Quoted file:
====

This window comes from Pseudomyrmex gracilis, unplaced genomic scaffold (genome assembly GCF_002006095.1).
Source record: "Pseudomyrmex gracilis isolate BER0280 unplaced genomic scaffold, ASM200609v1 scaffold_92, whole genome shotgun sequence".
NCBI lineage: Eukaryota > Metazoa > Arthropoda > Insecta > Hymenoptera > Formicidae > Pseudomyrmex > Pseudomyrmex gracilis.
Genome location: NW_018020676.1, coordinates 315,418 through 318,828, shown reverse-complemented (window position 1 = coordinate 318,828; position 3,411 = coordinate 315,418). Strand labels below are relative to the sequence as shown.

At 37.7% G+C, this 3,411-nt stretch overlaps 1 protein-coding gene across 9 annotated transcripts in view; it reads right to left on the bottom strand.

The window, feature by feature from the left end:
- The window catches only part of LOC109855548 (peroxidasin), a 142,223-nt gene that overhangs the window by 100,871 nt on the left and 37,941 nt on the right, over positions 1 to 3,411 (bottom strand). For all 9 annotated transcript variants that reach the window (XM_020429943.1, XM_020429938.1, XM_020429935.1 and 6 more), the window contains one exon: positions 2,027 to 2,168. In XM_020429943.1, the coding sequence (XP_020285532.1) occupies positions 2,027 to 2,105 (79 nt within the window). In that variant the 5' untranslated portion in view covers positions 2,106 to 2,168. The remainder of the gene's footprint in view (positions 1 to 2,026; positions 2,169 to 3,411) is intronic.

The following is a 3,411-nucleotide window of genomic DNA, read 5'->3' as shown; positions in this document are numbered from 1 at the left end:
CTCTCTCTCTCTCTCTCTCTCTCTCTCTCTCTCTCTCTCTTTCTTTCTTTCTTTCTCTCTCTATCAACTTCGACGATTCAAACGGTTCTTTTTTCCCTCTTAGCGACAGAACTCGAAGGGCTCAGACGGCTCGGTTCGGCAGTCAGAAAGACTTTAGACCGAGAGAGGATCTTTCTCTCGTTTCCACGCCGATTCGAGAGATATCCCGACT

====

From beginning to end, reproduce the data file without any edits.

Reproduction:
This window comes from Pseudomyrmex gracilis, unplaced genomic scaffold (genome assembly GCF_002006095.1).
Source record: "Pseudomyrmex gracilis isolate BER0280 unplaced genomic scaffold, ASM200609v1 scaffold_92, whole genome shotgun sequence".
NCBI lineage: Eukaryota > Metazoa > Arthropoda > Insecta > Hymenoptera > Formicidae > Pseudomyrmex > Pseudomyrmex gracilis.
Genome location: NW_018020676.1, coordinates 315,418 through 318,828, shown reverse-complemented (window position 1 = coordinate 318,828; position 3,411 = coordinate 315,418). Strand labels below are relative to the sequence as shown.

At 37.7% G+C, this 3,411-nt stretch overlaps 1 protein-coding gene across 9 annotated transcripts in view; it reads right to left on the bottom strand.

The window, feature by feature from the left end:
- The window catches only part of LOC109855548 (peroxidasin), a 142,223-nt gene that overhangs the window by 100,871 nt on the left and 37,941 nt on the right, over positions 1 to 3,411 (bottom strand). For all 9 annotated transcript variants that reach the window (XM_020429943.1, XM_020429938.1, XM_020429935.1 and 6 more), the window contains one exon: positions 2,027 to 2,168. In XM_020429943.1, the coding sequence (XP_020285532.1) occupies positions 2,027 to 2,105 (79 nt within the window). In that variant the 5' untranslated portion in view covers positions 2,106 to 2,168. The remainder of the gene's footprint in view (positions 1 to 2,026; positions 2,169 to 3,411) is intronic.

The following is a 3,411-nucleotide window of genomic DNA, read 5'->3' as shown; positions in this document are numbered from 1 at the left end:
CTCTCTCTCTCTCTCTCTCTCTCTCTCTCTCTCTCTCTCTTTCTTTCTTTCTTTCTCTCTCTATCAACTTCGACGATTCAAACGGTTCTTTTTTCCCTCTTAGCGACAGAACTCGAAGGGCTCAGACGGCTCGGTTCGGCAGTCAGAAAGACTTTAGACCGAGAGAGGATCTTTCTCTCGTTTCCACGCCGATTCGAGAGATATCCCGACT